The 1981 Alabama-Penn State game began a decade-long home-and-home series that exemplified the best in college football. The first game was in Happy Valley and marked the first showdown between the two since the unforgettable Sugar Bowl that netted the Tide the 1978 national championship with an amazing goal line stand. Alabama would channel those past glories in this game as well as they sent Bryant into a first-place tie with Amos Alonzo Stagg as the winningest coaches in college football history.

More bad news erupted in the week before this game as Bama RB Ken Simon’s name came forth in a controversy. Simonton added to it by “suspending himself,” and Bryant contradicted Simonton by noting that he alone as head coach would decide who was suspended or not. Simon did play in the Penn State game. The game was an offensive stampede as both schools attained over 350 yards each. Alabama blew the Nittany Lions off the ball early and often, roaring out to a 24-3 halftime lead courtesy of two Walter Lewis TD passes to Jesse Bendross, a TD run by Paul Ott Carruth, and a field goal by the back-up kicker Paul Trodd (playing in place of Peter Kim, whose injury prevented his travel to Penn State).

The Tide fumbled four more times to bring the season total to 45, and they lost three of those to make 23 turnovers for 1981. But they also called up past glories with a seven-play goal line stand inside the ten-yard line that netted zero points for the Lions and must have left Joe Paterno wondering what he had to do merely to put the ball in the Bama end zone. It is a win made all the more ironic by events of the past several years as Paterno surpassed Bryant and was then immediately removed after passing Eddie Robinson due to the still erupting Sandusky scandal.


Alabama had an off week before playing Auburn in 1981. The Tigers were little more than invited guests to Bryant’s coronation or so it seemed. Very few 5-5 teams were shown on television in 1981, but ABC had the afternoon telecast to show it to the entire nation live. Events that occurred that morning, however, made the game of even more importance. The same Penn State team that Alabama had leveled just two weeks earlier stunned the college football world by not only beating but routing #1 Pittsburgh, 48-14, and sending the national championship race into a quandry. Pitt, led by quarterback Dan Marino and coach Jackie Sherill, had jumped to a 14-0 lead early in the second quarter when Penn State suddenly exploded as Todd Blackledge made play after play. Marino threw a bomb that would have put Pitt up 21-0 that Roger Jackson intercepted for Penn State. The Lions then scored and scored just before halftime to tie it. They then blew out Pitt in a game where Paterno actually let off the gas and ended the carnage early.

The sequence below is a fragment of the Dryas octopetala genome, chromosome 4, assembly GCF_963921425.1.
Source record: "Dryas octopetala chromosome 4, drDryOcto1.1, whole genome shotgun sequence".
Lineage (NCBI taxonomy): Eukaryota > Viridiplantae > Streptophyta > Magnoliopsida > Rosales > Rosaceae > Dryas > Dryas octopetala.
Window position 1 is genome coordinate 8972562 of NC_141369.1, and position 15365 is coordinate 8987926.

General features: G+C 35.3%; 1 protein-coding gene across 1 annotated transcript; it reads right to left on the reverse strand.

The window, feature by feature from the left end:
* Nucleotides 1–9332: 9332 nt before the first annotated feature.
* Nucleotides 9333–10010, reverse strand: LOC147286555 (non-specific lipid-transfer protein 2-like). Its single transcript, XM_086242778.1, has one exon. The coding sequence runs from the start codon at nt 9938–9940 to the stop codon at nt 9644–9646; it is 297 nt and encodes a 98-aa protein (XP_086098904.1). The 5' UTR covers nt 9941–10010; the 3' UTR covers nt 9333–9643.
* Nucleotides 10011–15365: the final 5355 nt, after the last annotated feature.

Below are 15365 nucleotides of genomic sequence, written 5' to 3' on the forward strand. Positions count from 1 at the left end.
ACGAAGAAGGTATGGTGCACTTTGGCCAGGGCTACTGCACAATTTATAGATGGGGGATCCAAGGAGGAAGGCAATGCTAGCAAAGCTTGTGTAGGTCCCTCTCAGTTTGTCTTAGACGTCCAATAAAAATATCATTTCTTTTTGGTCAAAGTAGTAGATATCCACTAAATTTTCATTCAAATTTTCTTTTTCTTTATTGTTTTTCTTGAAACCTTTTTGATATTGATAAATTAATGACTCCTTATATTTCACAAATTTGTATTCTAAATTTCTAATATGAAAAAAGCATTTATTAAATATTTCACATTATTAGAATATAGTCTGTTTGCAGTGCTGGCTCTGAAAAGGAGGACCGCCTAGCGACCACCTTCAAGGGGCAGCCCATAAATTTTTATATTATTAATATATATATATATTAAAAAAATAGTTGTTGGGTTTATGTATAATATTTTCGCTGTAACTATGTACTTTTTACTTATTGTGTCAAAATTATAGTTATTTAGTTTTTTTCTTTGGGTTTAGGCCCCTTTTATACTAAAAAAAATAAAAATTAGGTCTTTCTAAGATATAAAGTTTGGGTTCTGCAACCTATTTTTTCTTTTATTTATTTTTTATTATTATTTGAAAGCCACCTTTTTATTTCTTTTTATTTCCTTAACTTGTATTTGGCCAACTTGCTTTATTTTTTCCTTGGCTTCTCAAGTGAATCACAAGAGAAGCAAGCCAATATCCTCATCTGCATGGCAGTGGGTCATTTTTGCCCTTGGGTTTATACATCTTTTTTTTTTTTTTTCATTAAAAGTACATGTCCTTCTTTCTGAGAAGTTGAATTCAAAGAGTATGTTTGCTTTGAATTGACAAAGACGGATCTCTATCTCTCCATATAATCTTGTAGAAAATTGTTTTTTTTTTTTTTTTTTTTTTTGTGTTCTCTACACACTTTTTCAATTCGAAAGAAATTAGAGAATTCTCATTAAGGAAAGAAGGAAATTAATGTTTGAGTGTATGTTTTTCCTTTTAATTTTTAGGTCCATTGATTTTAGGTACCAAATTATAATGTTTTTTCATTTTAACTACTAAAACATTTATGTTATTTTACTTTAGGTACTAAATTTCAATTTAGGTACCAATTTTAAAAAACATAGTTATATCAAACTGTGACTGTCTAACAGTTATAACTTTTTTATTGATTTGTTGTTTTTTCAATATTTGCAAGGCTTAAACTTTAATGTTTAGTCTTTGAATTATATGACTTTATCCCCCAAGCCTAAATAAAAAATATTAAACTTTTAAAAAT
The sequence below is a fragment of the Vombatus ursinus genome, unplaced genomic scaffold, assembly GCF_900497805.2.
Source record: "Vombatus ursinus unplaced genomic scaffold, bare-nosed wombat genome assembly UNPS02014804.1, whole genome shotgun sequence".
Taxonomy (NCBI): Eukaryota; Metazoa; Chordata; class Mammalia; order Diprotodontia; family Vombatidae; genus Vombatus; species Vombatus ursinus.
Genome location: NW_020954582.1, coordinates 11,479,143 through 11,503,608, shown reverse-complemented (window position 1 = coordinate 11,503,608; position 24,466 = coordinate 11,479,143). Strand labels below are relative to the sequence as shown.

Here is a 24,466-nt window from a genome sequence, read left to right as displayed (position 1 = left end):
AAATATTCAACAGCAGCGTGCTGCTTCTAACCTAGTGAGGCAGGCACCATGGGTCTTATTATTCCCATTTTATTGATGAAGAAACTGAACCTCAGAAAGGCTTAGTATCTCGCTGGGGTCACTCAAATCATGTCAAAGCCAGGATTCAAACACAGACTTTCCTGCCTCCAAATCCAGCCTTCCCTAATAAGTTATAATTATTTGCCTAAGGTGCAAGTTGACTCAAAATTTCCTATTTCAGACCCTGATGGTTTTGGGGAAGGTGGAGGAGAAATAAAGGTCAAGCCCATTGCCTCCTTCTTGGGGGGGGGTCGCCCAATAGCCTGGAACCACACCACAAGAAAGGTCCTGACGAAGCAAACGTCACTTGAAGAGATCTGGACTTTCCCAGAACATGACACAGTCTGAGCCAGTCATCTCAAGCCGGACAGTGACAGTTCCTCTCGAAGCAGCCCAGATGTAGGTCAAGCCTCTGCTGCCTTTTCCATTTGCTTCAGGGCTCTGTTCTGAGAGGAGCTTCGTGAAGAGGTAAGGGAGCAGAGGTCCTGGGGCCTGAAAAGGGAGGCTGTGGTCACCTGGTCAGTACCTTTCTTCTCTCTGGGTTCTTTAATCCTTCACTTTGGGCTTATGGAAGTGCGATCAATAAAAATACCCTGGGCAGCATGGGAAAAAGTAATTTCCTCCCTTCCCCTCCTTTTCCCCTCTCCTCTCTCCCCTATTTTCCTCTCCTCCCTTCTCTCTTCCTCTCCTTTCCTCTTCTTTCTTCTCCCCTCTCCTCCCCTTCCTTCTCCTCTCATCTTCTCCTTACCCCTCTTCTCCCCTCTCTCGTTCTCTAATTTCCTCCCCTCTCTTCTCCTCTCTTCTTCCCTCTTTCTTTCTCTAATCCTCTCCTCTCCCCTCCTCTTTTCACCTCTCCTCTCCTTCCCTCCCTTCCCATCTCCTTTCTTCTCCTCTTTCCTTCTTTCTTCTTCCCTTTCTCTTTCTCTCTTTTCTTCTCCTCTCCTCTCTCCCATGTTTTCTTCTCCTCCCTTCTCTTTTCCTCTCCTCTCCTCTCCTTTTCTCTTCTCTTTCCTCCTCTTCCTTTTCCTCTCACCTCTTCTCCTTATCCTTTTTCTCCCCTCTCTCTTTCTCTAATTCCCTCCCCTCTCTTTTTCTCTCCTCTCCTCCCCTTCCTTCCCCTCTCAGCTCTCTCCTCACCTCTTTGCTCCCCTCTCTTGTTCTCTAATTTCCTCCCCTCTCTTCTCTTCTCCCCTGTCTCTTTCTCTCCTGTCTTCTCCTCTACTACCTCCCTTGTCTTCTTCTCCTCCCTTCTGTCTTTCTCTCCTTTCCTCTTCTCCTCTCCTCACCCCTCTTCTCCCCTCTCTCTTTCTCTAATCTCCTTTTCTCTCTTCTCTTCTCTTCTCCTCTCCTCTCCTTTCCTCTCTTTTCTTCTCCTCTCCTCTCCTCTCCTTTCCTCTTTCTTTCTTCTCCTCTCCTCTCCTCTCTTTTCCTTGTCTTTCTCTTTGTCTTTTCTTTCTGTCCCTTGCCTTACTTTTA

The Pitt loss raised hopes in Alabama because it ensured that with a win over Auburn the Tide would be ranked no lower than third, behind the nation’s only unbeaten team (Clemson) and Georgia, who had lost only to Clemson. Hardly a Tide fan would have believed that they would still be sitting with a shot even at 8-1-1.

A game time temperature of 63 degrees was comfortable for viewing at Legion Field. Keith Jackson and Frank Broyles called the Iron Bowl, and it was Auburn’s first appearance on television owing to a two-year ban that covered 1979 and 1980. ABC treated a Bama win as merely more than a formality, showing pictures of Bryant each time they went to a commercial. These pictures ranged from childhood photos to a picture as “The Other End” to Don Hutson to pictures with Presidents. Jackson noted heading into the game that Bryant was nervous about the game, an unusual admission from the domineering coach. One other fact entering this game: Pat Dye had been a coach under Bryant and entering the 1981 Iron Bowl Bryant had beaten his former coaches 28 consecutive times.

Alabama took the opening kickoff at its own 23. Three plays got them a yard. Terry Sanders’ punt was fielded by Chuck Clanton at the Auburn 32. A few key blocks and moments later Auburn was at the Bama 14 with a first-and-ten that brought the Auburn half of Legion Field to its feet. (Note: For those who are unaware, the game was once played annually in Legion Field with a 50-50 ticket split. This arrangement ended in 1989 with the first trip to Jordan-Hare. Since 1992, it has been a home-and-home series). After Auburn’s three QBs failed to move the ball, future NFL kicker Al Del Greco came on to put the Tigers ahead. His 25-yard attempt looped around the pole from the right side and was called “no good” as Alabama dodged an early Auburn bullet.

Now the Tide decided to show its stuff. Quarterback Alan Gray bolted on an option play and roared 63 yards to Auburn’s 21-yard line. A short drive gave the Tide a Paul Ott Carruth TD and the Tide was up, 7-0. Two short drives by each team netted nothing. Auburn then took the ball at its own 30 and painstakingly drove downfield on the good Alabama defense. With first and goal at the seven, Auburn tried for the quick strike but saw All-American Tommy Wilcox outleap the defender and make the interception. Two Auburn trips inside the Alabama red zone had netted zero points, and the Tide still lead, 7-0.

Because Wilcox had come out of the end zone on his interception, Alabama had the ball at its own one. They wound up with fourth and six at their own five and punted. Auburn thus began their next drive at their own 48. Another Auburn drive took them into the red zone and once again Del Greco misfired on a field goal attempt – again wide right.

The teams seemed to be mirror images of one another except that Auburn was piling up the yards. both defense were playing well. Auburn got the ball at its own 37 and luck finally shined on the Tigers. George Peoples bolted through the Alabama line and roared 63 yards for a touchdown, accentuating the point by dragging a defender the final 5 yards across the goal line. When Del Greco made his kick, the Tigers had tied Alabama, 7-7, with three minutes left in the first half.